Notes from the Home - January 2, 2013
The New Year crept in while I was sleeping. There is nothing unusual about that; the last twenty-five or so have managed to show up while I was visiting the sandman. The allure of the dropping ball escapes me. I mastered the art of ball dropping long ago. Ask any of my former bosses. Every one of them took me aside once or twice a week to say, “Harris, you dropped the ball again.” They never seemed impressed.
There was a New Year’s Eve dance after supper, but I didn’t go. Penelope and Annie needed someone to deliver Table Talk. Going door-to-door in the empty hallways is much more relaxing for me than trying to maneuver the chair in a roomful of dancers. When I completed my rounds, I went to see Al. We talked for forty-five minutes. Al’s different; he knows he’s different, and sometimes that bothers him.
“Am I crazy?” he asks.
I hope he isn’t.
“I try to live according to ‘do unto others as you would have them do unto you,’” he said. “Even in the service, that was the way I wanted to treat my men.”
From what I’ve seen and from what I’ve heard from others who have known Al for many years, he does live by the Golden Rule. And he’s a crotchety old fart. It’s a wonderful combination.
There are two Catherines at Covenant Woods. One is a holier-than-thou know-it-all, and the other is a delightful lady. Covenant Woods sent the delightful Catherine a “Notice to Vacate” letter last week. Catherine hasn’t been able to pay her rent in full for several months. She had hoped to get additional money from the VA, but that hasn’t happened. The good news is Catherine has found an apartment – in a regular apartment complex – that rents for a fraction of what she’s paying here. Her right leg was amputated several years ago and she is in a wheelchair. But she has family in the area to help her. The bad news is, she is going to move.
Catherine is the second member of our dinner table to move out of Covenant Woods. Sue left a few months ago. Sue has two small dogs who failed to win the heart of the woman who lived across the hall. The woman complained, and after some back-and-forth, Sue decided it would be cheaper to move back to her own home than to move to another apartment in this complex. Sue doesn’t have family nearby. In an e-mail the other day, she said the holidays were difficult for her, because she was alone so much of the time. But, she kept busy getting a number of stories she has written ready for submission.
Helga has had health problems recently and hasn’t been around much, and when she has been around, she’s been very subdued. She has been moved to the assisted living wing and eats in the dining room over there most of time. Last night, however, she ate in the main dining room and was her old vivacious self. This coincided with my fifteen seconds of fame. It was scary.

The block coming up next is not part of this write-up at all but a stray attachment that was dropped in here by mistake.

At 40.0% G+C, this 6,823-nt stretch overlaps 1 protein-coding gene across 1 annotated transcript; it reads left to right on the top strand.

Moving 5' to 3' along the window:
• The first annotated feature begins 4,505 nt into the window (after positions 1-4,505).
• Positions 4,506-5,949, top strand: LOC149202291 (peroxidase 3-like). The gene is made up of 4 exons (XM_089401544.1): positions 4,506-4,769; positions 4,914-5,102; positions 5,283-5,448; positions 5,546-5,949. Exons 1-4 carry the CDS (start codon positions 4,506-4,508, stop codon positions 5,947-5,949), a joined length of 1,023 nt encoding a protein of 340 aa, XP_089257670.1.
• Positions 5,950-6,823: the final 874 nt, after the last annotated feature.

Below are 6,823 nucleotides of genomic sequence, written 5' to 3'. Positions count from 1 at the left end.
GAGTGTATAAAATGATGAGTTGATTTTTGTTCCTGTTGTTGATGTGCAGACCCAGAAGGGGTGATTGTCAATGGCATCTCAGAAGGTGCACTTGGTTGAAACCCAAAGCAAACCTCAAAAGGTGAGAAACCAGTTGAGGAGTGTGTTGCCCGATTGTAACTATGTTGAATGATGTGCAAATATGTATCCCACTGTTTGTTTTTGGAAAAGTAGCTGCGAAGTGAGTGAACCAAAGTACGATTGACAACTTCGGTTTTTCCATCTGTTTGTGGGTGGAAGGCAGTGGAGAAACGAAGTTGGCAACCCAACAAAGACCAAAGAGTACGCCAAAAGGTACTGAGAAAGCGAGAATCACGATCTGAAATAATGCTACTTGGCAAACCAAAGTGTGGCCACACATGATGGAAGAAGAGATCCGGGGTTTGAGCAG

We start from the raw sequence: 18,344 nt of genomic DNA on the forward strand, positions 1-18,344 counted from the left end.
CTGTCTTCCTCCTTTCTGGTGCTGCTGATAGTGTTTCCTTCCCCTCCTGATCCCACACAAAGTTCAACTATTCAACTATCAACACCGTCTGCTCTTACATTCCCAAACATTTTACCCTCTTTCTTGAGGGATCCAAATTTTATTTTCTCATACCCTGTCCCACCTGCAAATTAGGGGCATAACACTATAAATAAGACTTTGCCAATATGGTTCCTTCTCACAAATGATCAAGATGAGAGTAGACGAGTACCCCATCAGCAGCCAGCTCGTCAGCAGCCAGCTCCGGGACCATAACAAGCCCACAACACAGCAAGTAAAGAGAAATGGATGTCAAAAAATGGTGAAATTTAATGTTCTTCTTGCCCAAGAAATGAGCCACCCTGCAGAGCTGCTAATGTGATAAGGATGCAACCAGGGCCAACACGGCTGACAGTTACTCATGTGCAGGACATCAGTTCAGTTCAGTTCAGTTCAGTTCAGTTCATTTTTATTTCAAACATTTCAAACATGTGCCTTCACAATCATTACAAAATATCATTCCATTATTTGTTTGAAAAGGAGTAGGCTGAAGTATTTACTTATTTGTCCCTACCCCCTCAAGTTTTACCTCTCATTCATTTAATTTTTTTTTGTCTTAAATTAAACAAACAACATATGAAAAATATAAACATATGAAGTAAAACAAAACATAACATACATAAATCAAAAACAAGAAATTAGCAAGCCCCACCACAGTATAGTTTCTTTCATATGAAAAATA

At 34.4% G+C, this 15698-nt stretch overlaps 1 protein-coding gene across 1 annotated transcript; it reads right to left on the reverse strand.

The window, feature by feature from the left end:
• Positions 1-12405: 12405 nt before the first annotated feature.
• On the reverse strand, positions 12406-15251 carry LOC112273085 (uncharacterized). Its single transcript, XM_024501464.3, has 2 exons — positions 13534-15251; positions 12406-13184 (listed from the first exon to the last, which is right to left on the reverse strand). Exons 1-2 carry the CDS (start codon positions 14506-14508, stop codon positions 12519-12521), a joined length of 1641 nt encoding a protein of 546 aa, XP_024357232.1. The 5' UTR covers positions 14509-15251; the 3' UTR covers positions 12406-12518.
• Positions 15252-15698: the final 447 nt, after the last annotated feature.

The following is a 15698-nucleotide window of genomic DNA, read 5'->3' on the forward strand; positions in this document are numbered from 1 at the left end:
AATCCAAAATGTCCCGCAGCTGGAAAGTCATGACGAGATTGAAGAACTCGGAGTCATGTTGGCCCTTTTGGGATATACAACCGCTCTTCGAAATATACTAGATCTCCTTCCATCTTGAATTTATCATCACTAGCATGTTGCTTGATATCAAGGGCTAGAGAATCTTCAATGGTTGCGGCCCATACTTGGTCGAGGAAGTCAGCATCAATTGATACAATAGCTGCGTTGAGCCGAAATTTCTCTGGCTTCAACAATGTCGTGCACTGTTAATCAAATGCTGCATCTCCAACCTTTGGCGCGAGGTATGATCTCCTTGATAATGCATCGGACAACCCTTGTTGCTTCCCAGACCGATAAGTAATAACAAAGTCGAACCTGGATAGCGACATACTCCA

For reasons I cannot discern, I am the Covenant Woods’ resident of the month. In the January schedule of goings on at Covenant Woods, my picture appears above a paragraph of fluff. As I was headed out of the dining room last night, Margaret stopped me to say she had seen my picture. As my head was swelling while Margaret went on about what a nice picture it is, Helga, who was at the next table, turned around.
“I too saw your picture and thought it was lovely,” Helga said. “You are a very good looking man. I’ve moved to the other wing, you know. You should come visit me when you have time. And if you’d like to stay, I have plenty of room.”
I thanked her and told her I had to run. And run I did.
I did have a less frightening brush with fame. For several weeks now, I have been sending entries to the madkane.com weekly Limerick-Off. In last week’s contest, I received honorable mention for this bit of doggerel:
The woman said mine was too short,
Of the dull, microscopic type sort.
“You’re not a sex symbol
With that little thimble.”
Perhaps if she’d sipped some more port.
I’ll be of a certain age in April, and with that in mind, I called Social Security to make sure I was squared away with Medicare. I am convinced that when I shuffle off my mortal coil and am rejected by St. Peter, I won’t be doomed to spend eternity doing the doggie paddle on the lake of fire. No, sir. Lucifer will lock me in a small room furnished with a bed, a table and a telephone. And the telephone will direct all my calls to a computerized telephone-answering she-devil.
Today, Social Security’s computer-in-the-telephone said, “Please tell me your first name and spell it.” “Thomas: T…” “I’m sorry,” the computer said. “You have given me incorrect information, and I must hang up.” And she did.
And with that, I called Russ and asked if he’d take me to the Social Security office one day soon. Monday’s the day I get to talk to real people.